Yeah, feels plasticky but looks pretty and sleek. No absolute contest with branded headphones on construction quality. Not even worth mentioning. But when put them on, the sheer closeness in SQ to these branded ones gives all the worth this EVO can give. And one might forgive the EVO yet again on their cheap build.

Definitely IMO a headphone which SQ punches way above their weight for the price. If only the build can be better, but then again that will not command this wallet-friendly price anymore.
post #3 of 479

I got them also yesterday. I agree in the main points of the above review.

 

However I dont agree on the price issue, but i picked up my pair for ~45 USD in Taiwan and not 69 USD in US ;).

 

Further the "lingering around bass" i didnt feel on first glimpse, but the above thread poster might have simply better ears for that or spent more time with them.

 

However i want to add that the automatically adjustable headband does not work due to cheap/lousy build quality on the hinge, it clams the headband and prevents it from easily adjusting to the ehadsize. This will be an issue for big heads.

post #4 of 479
post #5 of 479

I got mine last week for 1,790 Pesos, which is around $45.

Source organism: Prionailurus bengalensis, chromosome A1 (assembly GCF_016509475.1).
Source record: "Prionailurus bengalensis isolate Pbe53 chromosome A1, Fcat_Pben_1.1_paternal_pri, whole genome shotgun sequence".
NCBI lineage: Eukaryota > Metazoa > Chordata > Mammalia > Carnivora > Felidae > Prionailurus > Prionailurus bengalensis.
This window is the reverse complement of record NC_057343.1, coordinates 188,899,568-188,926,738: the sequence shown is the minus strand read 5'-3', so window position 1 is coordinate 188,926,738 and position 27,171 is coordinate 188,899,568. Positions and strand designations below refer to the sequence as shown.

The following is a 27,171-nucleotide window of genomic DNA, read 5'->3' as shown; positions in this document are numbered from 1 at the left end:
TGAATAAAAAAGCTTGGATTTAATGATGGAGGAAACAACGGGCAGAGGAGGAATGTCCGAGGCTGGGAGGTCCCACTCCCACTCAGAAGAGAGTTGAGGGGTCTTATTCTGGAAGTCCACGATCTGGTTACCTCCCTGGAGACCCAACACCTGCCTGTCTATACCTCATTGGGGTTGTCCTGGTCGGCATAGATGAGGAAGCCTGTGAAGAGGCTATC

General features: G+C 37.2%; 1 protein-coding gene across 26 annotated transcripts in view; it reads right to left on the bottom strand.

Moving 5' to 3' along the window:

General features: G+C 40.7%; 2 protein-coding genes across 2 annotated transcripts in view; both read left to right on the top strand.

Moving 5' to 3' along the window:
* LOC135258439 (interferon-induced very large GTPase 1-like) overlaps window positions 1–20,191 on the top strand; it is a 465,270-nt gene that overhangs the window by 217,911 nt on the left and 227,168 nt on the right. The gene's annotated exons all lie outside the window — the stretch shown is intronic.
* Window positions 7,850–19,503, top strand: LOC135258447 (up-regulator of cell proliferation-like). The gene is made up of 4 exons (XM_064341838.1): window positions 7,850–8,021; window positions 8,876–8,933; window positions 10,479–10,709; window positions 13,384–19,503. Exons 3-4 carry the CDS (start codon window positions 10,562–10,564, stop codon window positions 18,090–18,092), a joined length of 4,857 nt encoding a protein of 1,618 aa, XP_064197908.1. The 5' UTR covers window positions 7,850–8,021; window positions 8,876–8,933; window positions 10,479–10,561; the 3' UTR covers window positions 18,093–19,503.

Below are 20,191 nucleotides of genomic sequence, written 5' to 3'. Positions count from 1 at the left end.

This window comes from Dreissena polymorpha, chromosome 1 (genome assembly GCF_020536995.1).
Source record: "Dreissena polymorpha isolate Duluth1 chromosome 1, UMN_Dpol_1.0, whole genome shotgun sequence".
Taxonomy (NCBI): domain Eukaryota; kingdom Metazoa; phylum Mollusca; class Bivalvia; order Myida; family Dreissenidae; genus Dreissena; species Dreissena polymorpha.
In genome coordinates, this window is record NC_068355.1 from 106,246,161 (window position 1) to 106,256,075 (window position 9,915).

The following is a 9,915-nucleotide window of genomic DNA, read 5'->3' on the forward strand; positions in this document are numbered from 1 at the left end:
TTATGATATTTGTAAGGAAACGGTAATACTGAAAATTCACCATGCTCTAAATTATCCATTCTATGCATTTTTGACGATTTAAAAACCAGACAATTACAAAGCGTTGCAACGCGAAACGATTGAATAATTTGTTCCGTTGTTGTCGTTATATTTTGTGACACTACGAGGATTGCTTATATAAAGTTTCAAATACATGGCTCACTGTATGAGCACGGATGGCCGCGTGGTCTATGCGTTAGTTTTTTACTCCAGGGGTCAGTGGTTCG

Unfortunately, I put it back in its box after listening to it for an hour because I found the mid-bass a bit too muddy.

 

Comfort-wise the clamp was a bit on the strong side for me. And as Skar mentioned, the headband doesn't seem to adjust smoothly. I found the headband on my original HD681B much better, it was very elastic, much more "springy". The EVO's on the otherhand, felt very stiff. I actually have to forcefully pull the earcups down to reach my ears.

 

I may give my EVO a chance if I can loosen the clamp. Will leaving them stretched out on a stack of books work with the wires above the headband?

post #6 of 479

I consider to losen the screw holding the headband on both sides. not sure if this will work out though - will update once i tried it.

post #7 of 479

Thanks for the review! It's always nice to see different perspectives on these. I didn't realize the bass was too warm. But then again this is coming from the ath m50 which is legendary for having a midbass hump. The thing I noticed though is that these extend extremely well. it's very nice amount of bass for my tastes(electronic, drum and bass). I've never once heard it drown out details although sometimes maybe it does take charge like "hey! notice me"



I'd also like to point out that these are actually the most bass light headphones I've ever had, short of the hd428.


Edited by wafflezz - 7/5/13 at 11:33pm
post #8 of 479